What is hyperacusis?
Do normal sounds seem unbearable to you? For some people, ordinary levels of sound make their ears hurt. Known as hyperacusis, it can be a bewildering experience, both for the person who has it, and their friends and family.
Hyperacusis is defined as an abnormal sensitivity to everyday sounds resulting in pain or discomfort.
Symptoms of hyperacusis
Symptoms of hyperacusis include:
One ear may be unlike the other. If you experience dizziness or feel unsteady, you may have what's known as vestibular hyperacusis.
About a third of people who hear phantom sounds—the ringing or buzzing of tinnitus—also have hyperacusis. For them, the phantom sounds might get worse when they pass a lawnmower or hear another loud sound.
For people who experience pain, hyperacusis seems to come in spells. After being exposed to a new loud noise, you might find you have daily pain for days or weeks triggered by various noises. The pain might be a dull headache, burning, throbbing or a sharp stab. This can have a significant impact on your quality of life.
How common is hyperacusis?
Varying definitions of noise intolerance have led to a wide range in the estimates of its prevalence, with studies in Poland and Sweden, for example, finding that as many as 9 to 17 percent of the population, respectively, say that noise is a special problem for them. In the latest survey in 2014, nearly six percent of Americans reported that they live with this discomfort, according to the U.S. Centers for Disease Control and Prevention.
Noise sensitivity, misophonia and phonophobia
Hyperacusis is one among several unusual reactions to noise, and you can sometimes experience more than one. Some people are diagnosed with “noise sensitivity.” Noisy environments may give them headaches or make them tired, even if no one sound is especially loud. Many hyperacusis patients also develop an extreme dislike for a specific noise, like chewing—a problem called "misophonia." "Phonophobia" is an extreme fear of loud sound.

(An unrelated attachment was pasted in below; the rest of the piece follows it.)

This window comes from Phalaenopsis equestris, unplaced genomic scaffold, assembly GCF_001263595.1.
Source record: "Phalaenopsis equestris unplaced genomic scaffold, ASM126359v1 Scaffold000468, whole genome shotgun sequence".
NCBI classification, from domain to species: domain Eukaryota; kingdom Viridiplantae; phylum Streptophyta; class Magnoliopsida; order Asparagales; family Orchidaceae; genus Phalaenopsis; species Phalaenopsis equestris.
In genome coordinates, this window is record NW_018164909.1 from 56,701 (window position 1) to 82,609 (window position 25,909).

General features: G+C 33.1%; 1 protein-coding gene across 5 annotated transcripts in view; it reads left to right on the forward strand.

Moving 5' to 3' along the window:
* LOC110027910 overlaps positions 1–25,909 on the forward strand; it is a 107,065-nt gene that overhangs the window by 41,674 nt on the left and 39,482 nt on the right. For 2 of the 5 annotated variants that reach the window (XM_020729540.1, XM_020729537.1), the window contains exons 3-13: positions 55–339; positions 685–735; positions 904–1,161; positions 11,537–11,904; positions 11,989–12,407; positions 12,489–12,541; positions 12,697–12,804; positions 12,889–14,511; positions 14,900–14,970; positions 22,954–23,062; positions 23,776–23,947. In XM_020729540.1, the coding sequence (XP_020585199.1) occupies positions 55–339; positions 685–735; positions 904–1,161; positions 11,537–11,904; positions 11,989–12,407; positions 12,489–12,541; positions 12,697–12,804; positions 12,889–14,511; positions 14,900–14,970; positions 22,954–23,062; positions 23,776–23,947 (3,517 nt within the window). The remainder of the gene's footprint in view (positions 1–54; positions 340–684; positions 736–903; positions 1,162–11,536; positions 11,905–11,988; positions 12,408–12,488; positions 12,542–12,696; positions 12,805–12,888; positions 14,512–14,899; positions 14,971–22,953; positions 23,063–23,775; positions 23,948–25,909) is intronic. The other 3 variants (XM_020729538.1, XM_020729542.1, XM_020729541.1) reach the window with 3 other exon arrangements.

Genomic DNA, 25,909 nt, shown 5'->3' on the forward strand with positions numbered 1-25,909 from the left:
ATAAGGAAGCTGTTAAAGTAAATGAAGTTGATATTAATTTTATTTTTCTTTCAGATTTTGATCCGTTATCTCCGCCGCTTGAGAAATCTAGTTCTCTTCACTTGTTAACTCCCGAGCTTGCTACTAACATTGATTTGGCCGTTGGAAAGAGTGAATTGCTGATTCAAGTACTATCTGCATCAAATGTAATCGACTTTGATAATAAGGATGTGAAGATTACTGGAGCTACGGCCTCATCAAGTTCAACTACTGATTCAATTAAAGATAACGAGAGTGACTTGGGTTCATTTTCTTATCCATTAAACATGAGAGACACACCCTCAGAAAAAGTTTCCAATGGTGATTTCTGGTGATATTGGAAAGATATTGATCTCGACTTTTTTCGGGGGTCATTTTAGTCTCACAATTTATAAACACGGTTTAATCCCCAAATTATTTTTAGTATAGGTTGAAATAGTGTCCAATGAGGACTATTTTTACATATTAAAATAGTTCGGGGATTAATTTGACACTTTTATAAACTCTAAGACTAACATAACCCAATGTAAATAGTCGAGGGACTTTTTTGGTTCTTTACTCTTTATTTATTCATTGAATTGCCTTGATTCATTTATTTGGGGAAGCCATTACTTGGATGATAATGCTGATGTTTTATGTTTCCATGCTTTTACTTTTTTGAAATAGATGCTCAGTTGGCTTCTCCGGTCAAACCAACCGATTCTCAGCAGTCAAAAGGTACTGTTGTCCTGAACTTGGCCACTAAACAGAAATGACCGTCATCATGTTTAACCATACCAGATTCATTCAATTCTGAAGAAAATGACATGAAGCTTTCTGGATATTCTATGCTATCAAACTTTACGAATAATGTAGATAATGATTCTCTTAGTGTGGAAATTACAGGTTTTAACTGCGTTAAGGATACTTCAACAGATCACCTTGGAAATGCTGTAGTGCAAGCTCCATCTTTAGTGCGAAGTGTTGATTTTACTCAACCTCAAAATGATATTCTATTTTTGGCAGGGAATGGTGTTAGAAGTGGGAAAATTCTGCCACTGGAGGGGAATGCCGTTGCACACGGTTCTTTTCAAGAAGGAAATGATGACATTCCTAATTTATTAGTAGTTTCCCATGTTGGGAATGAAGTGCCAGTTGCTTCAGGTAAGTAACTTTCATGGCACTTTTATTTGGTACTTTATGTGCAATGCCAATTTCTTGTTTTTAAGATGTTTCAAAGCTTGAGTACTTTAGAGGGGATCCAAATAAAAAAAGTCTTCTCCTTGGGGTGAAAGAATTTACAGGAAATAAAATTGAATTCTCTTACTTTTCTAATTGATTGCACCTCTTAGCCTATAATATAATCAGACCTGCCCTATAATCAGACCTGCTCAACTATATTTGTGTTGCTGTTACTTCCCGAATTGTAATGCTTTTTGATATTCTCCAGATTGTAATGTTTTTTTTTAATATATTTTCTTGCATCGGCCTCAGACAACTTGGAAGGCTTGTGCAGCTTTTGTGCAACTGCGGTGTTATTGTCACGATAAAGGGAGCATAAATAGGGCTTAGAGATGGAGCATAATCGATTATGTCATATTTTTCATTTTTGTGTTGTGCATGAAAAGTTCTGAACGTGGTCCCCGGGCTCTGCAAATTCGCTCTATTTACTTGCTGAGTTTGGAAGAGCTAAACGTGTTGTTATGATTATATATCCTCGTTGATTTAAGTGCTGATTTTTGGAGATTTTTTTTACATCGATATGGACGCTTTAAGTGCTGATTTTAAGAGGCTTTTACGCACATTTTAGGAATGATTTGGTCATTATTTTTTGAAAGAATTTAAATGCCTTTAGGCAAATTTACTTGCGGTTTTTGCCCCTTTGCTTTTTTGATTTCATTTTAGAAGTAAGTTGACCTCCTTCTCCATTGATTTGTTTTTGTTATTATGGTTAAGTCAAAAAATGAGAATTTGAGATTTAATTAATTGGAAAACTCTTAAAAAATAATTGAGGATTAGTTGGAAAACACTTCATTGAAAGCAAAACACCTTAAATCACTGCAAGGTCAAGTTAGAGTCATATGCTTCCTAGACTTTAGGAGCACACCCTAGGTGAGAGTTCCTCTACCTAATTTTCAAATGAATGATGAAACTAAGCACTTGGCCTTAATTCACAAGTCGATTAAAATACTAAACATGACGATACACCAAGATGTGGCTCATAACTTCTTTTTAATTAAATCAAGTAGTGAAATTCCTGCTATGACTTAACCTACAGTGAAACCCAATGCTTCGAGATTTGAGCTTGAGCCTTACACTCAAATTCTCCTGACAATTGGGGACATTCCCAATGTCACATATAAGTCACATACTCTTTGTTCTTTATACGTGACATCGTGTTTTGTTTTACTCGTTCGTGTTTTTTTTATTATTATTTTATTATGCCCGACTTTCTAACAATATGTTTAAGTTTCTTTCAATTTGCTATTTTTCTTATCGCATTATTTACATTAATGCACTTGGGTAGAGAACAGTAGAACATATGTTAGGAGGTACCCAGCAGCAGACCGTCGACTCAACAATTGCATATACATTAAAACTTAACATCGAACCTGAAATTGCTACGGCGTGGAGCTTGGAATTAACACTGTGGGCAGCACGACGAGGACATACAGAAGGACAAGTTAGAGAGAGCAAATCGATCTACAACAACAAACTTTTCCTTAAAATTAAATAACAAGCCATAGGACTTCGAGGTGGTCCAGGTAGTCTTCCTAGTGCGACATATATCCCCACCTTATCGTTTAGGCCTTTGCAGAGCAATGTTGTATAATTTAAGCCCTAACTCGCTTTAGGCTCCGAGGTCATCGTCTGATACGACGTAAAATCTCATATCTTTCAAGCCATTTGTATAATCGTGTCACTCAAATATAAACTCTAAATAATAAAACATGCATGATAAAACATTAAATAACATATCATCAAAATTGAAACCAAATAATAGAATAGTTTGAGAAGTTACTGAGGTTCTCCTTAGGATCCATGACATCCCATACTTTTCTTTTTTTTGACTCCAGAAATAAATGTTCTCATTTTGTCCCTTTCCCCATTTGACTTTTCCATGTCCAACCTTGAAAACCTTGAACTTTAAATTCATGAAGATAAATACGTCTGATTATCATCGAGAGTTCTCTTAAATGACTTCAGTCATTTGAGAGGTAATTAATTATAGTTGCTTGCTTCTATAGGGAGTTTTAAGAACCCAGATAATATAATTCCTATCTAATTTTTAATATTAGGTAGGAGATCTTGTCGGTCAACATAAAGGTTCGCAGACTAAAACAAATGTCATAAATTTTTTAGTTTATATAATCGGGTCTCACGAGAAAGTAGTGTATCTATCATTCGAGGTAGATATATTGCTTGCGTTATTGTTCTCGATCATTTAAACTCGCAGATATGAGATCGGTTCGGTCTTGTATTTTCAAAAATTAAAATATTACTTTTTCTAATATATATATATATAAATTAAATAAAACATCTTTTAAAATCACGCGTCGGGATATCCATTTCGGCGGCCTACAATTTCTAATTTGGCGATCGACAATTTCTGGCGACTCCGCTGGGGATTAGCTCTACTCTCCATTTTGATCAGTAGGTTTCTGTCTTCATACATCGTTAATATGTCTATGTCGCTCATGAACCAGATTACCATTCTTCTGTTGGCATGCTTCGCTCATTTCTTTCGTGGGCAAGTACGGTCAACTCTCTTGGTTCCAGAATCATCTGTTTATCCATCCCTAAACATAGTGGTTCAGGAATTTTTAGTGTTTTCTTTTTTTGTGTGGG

Hearing loss and startling at loud sounds
If you have hearing loss, you may also sometimes hear a sudden startling increase in volume in certain sounds. You likely have what's known as auditory recruitment, which is different from hyperacusis and generally not painful.
What is the difference between tinnitus and hyperacusis?
Tinnitus is a persistent ringing in the ears. The key difference is that this sound is not something anyone else can hear — it's coming from your brain. Loud sounds may make it worse.
Hyperacusis, meanwhile, is the over-amplification of sounds in your external environment. Other people can hear the sounds, just at a more normal level.
Tinnitus is very common, and it's possible for a person to have both tinnitus and hyperacusis. In some cases, the treatment is the same (see below).
Hyperacusis among veterans
Groups that have been exposed to noise pollution are more likely to say that ordinary noises bother them. One 2019 study found that nearly half of U.S. military veterans who had been exposed to blasts—and a third who didn’t say they had been exposed to blasts—reported some degree of decreased sound tolerance. In general, veterans are at increased risk for hearing loss and tinnitus.
What causes hyperacusis?
If a radio signal was poor, you might turn up the volume to compensate. Similarly, your brain’s auditory system may turn its volume control "up"—the medical name for this phenomenon is "auditory gain"—to compensate for damage to a nerve that has led to incomplete information. A loud sound really is louder to you.
Why would that happen? Causes of hyperacusis include: